• Leading an inactive lifestyle—When we are active, our metabolism is active, which means we are better able to burn off excess fats which can otherwise convert to LDL. Plus, exercise also helps boost our levels of HDL, and makes LDL less harmful.
  • Being obese—In addition to the increased strain carrying around excessive weight puts on our cardiovascular system, those with a high body mass index for their body type are more susceptible to high LDL levels in their bloodstream.
  • Having diabetes—High blood sugar can not only damage the linings of arteries, it can also increase LDL levels while decreasing HDL levels.

Symptoms Of High Cholesterol

Unfortunately, high cholesterol itself has no warning symptoms, and the only “symptoms” you may experience are once it is too late—as in, heart attack or stroke.

However, high cholesterol can be detected through a routine blood test, which should be done annually, or more often for those who are at higher risk.

Foods To Avoid For High Cholesterol

Foods which contain high amounts of trans fats, saturated fats, and/or simple sugars should be avoided, or at least consumed in moderation. These can include:

  • Conventionally raised beef
  • Highly processed foods
  • Fast foods
  • Crispy fried snack foods, such as potato chips or Oreo cookies
  • Deep fried foods
  • Full fat, conventionally raised dairy foods
  • Processed meats, such as sausage or bacon
  • Alcoholic beverages

Remedies And How To Lower Cholesterol

For some of us, lowering our cholesterol can be as easy as getting regular exercise and monitoring the amounts of cholesterol-rich foods we eat.

However, those with genetically high cholesterol, it may not be as easy, and in addition to lifestyle and dietary changes, some medical means may be necessary. These can include a process called lipoprotein apheresis, which involves filtering LDL out of the blood.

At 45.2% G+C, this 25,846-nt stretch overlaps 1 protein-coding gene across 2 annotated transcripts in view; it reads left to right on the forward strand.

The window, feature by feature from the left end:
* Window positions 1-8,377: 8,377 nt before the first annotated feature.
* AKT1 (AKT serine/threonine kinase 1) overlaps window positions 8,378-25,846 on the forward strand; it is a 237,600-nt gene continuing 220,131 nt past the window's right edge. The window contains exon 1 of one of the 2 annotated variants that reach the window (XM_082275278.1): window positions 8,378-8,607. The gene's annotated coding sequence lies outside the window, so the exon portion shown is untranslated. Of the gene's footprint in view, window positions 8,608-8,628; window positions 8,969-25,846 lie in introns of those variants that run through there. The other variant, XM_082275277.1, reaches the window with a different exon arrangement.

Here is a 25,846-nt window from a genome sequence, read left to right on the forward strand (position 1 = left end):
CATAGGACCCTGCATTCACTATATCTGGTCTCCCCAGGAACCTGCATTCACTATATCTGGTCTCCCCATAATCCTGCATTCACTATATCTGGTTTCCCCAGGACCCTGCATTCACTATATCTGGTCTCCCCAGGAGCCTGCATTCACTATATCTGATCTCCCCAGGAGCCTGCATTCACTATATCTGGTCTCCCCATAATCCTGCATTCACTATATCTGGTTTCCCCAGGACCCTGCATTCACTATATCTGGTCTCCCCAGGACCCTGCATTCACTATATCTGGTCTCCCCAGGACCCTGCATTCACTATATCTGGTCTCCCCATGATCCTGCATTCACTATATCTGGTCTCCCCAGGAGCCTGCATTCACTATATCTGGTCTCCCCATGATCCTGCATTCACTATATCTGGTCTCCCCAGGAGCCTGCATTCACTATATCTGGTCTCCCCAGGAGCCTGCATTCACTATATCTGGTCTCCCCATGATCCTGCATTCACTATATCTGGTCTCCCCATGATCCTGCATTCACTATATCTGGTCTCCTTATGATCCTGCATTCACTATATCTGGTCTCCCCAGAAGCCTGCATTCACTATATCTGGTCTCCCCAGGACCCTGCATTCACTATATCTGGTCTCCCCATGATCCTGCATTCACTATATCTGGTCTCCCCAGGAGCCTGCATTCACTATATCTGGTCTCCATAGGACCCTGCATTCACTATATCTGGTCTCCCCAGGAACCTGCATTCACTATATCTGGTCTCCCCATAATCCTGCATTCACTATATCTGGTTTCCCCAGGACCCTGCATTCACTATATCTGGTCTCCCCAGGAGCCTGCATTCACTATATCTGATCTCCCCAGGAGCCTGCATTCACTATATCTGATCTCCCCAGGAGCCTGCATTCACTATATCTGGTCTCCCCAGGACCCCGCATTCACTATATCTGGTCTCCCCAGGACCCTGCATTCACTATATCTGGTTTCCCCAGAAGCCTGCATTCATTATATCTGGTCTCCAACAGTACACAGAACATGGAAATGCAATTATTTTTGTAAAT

There are also supplements which may help to reduce cholesterol. However, foods rich in omega 3 oils, soluble fiber, and protein which are low in sugar and hydrogenated and trans fats is recommended first.

That said, supplements which can help are:

  • Omega 3 supplements, including fish oil and olive oil
  • Omega 7 (Ultra Omega Burn)
  • Red yeast rice
  • Niacin
  • CoQ10
  • Garlic

And of course, getting ample exercise each day is essential not only in lowering your LDL levels, but in keeping your heart healthy and weight in check. So, skip the elevator and take the stairs, walk rather than taking the car for short trips, and join a gym—staying fit may be easier than you think!


Just what is high cholesterol and how you can lower it you ask? Well, now you have the answers which can help you live a longer, fuller, and healthier life.

And for most of us, all we need are a few lifestyle and dietary alterations which, other than requiring some discipline and willingness to change, aren’t so hard to accomplish—especially when you consider the alternative.

So, eat wisely, exercise, and do whatever is necessary in maintaining healthy cholesterol numbers—you’ll be happy you did!